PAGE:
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Three Prong Test
Sociocultural (Pros &Cons)
Sociocultual Aspects (Professional Sporting Leagues)
Affrimative Action & Title IX
History Part one
Three Prong Test
Sociocultural-Impacts on Society
About the Title IX Team
Favorite Links
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What is the Three Prong Test?

Philosophical Origins of Title IX

As you know Title IX of the Education Amendment Act of 1972 said that, “No person in the United States shall, on the basis of sex, be excluded from participation in, be denied the benefits of, or be subjected to discrimination under any educational program or activity receiving Federal financial assistance.” This law applies to all educational institutions that receive any federal funds and prohibits discrimination in all educational programs and activities, not just in athletics. This is where Title IX is mostly known for because Title IX gives women athletics the right to right to equal opportunity in sports in educational institutions that receive federal funds from elementary schools to colleges or universities. Almost all colleges and universities receive federal funding.
Title IX requires that every educational institution have a Title IX Compliance Coordinator. The Office for Civil Rights (OCR) is the primary agency charged with the enforcement of institutions that are in non-compliance with Title IX. There is a three part test in Title IX as it applies to athletics programs and if the answer to any of three parts is to be in non-compliance with Title IX. Title IX is divided into three parts with regard to sports: opportunity, financial aid, and other program components. The first part says; whether intercollegiate level participation opportunities for male and female students are provided in numbers substantially proportionate to their respective enrollments. All this means is that if 47% of the athletes at a college or university that they should receive 47% of the scholarship dollars. The second part of the tests states, where the members of one sex have been and are underrepresented among intercollegiate athletes, whether the institution can show a history and continuing practice of program expansion which is demonstrably responsive to the developing interests and abilities of the members of that sex. This means that members of one sex must show evidence of this happening to their sex or the institution may not be non-compliance with Title IX. The last part of the test says, where the members of one sex are underrepresented among intercollegiate athletes, and the institution cannot show a history and continuing practice of program expansion, as provided above, whether it can be demonstrated that the interests and abilities of the members of that sex have been fully and effectively accommodated by the present program. This last part has to do with other program components and this means that male and female athletes must be treated equally in the provision of facilities, equipment, supplies, coaching, practice and game times, medical and training facilities and services, tutoring, travel and daily allowance, publicity and dining facilities and services, recruitment and support services. This last part of three part test is the most confusing parts of three part test because it deals with so much with the athletes themselves. An institution will be found in compliance with Title IX with part three of the test unless there exists a sport(s) for the underrepresented sex for which all three of the following conditions are met: (1) unmet interest sufficient to sustain a varsity team in a sport(s); (2) sufficient expectation of intercollegiate competition for a team in sport(s); and (3) reasonable expectation of intercollegiate competition for a team in the sport(s) within the school’s normal competitive region. The three part test is the way the OCR enforces Title IX or a complaint is made by an underrepresented members of one sex at any institution receiving federal funds.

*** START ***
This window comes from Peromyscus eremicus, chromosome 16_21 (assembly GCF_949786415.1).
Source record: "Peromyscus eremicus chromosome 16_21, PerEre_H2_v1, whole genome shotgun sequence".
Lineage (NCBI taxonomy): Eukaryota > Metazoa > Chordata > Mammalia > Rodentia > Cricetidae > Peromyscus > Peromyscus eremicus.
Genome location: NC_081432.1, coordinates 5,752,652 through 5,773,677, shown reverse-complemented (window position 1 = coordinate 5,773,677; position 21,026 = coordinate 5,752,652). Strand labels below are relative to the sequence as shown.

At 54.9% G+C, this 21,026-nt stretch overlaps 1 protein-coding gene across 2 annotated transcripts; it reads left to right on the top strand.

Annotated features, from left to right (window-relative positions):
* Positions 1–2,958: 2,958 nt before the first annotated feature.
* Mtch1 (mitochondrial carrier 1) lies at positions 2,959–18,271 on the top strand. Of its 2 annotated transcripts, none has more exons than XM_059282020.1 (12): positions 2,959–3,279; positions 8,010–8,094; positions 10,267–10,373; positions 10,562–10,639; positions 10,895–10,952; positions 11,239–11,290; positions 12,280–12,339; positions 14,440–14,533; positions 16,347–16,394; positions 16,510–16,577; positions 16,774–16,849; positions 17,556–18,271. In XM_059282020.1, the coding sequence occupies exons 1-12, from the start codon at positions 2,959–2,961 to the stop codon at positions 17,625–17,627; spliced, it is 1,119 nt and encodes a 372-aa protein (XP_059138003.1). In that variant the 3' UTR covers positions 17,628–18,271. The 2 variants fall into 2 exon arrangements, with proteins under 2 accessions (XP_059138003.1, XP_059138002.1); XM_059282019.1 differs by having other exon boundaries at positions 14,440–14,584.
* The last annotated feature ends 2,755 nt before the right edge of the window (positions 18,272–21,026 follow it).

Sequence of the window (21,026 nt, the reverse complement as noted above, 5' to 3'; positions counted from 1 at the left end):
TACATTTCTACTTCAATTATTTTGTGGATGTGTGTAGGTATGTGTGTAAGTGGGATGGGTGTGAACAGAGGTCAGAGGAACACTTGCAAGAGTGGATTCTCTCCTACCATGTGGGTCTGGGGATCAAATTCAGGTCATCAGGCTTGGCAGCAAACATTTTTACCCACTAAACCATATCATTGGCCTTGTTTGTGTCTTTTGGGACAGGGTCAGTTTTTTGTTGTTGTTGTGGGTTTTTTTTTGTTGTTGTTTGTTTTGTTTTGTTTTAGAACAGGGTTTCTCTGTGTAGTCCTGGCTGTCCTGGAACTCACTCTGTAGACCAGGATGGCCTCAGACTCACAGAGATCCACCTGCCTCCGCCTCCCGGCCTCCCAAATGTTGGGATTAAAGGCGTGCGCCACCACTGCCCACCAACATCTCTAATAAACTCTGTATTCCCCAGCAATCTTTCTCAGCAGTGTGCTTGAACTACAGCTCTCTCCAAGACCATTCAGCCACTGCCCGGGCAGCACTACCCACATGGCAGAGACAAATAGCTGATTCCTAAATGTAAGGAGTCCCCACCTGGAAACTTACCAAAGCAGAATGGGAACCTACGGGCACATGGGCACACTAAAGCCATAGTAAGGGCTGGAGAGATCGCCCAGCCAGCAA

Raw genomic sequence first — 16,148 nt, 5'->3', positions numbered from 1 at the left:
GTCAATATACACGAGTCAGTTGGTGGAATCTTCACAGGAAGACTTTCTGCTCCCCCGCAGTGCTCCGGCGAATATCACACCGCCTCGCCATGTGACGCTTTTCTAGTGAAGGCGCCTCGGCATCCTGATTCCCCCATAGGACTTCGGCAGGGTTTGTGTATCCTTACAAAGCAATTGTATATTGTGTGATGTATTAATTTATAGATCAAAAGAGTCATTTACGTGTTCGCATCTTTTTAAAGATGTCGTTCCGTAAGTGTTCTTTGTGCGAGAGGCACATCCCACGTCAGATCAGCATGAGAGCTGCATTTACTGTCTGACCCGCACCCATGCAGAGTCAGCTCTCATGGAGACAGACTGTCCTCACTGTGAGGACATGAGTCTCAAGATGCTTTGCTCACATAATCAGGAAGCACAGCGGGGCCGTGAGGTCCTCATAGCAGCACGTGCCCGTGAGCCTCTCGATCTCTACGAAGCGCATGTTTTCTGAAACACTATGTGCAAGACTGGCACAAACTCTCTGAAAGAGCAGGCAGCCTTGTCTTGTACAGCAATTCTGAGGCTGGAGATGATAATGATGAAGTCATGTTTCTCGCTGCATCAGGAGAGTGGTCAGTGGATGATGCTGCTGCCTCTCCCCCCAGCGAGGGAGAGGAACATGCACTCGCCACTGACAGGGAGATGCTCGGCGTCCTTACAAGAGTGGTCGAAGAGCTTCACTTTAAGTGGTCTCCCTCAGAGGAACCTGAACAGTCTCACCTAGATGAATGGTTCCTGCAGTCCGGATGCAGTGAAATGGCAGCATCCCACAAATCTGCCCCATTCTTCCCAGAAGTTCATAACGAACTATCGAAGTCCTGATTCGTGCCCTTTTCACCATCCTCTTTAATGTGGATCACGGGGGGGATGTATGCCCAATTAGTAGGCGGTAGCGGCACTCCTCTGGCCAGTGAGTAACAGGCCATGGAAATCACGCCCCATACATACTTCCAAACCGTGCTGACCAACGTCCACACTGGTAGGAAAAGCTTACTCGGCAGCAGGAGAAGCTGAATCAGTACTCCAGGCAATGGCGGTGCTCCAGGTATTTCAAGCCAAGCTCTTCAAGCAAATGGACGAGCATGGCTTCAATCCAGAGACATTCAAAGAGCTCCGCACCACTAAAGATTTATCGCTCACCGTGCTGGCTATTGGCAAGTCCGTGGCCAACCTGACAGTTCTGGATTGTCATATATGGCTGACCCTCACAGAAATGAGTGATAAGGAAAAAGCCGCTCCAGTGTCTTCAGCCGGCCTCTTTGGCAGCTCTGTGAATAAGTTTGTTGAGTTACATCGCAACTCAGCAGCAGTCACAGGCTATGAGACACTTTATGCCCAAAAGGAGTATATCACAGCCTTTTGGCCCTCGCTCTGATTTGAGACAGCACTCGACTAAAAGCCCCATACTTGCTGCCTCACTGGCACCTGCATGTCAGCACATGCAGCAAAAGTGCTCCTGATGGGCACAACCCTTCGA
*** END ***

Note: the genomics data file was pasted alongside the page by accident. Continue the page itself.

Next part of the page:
The ultimate penalty for non-compliance is withdrawal of federal funds from the offending institution. Institutions may also be required by a court or the OCR to make changes in their programs and to pay damages to the students for their lost opportunities. Although most institutions are not in compliance with Title IX, no institution has lost any federal funds as a result of non-compliance with Title IX (Office for Civil Rights states that it does not have sufficient staff/budget to fully enforce Title IX). Institutions have had to pay substantial damages and attorneys’ fees in cases brought to court. In 1994, Congress passed the Equity in Athletics Disclosure Act (EADA), which requires all institutions of higher education to report each year on athletic participation numbers, scholarships, program budgets and expenditures, and coaching salaries by gender. This is helped the OCR in the last ten years since they have been shorthanded because all institutions are reported to show their numbers of athletics.

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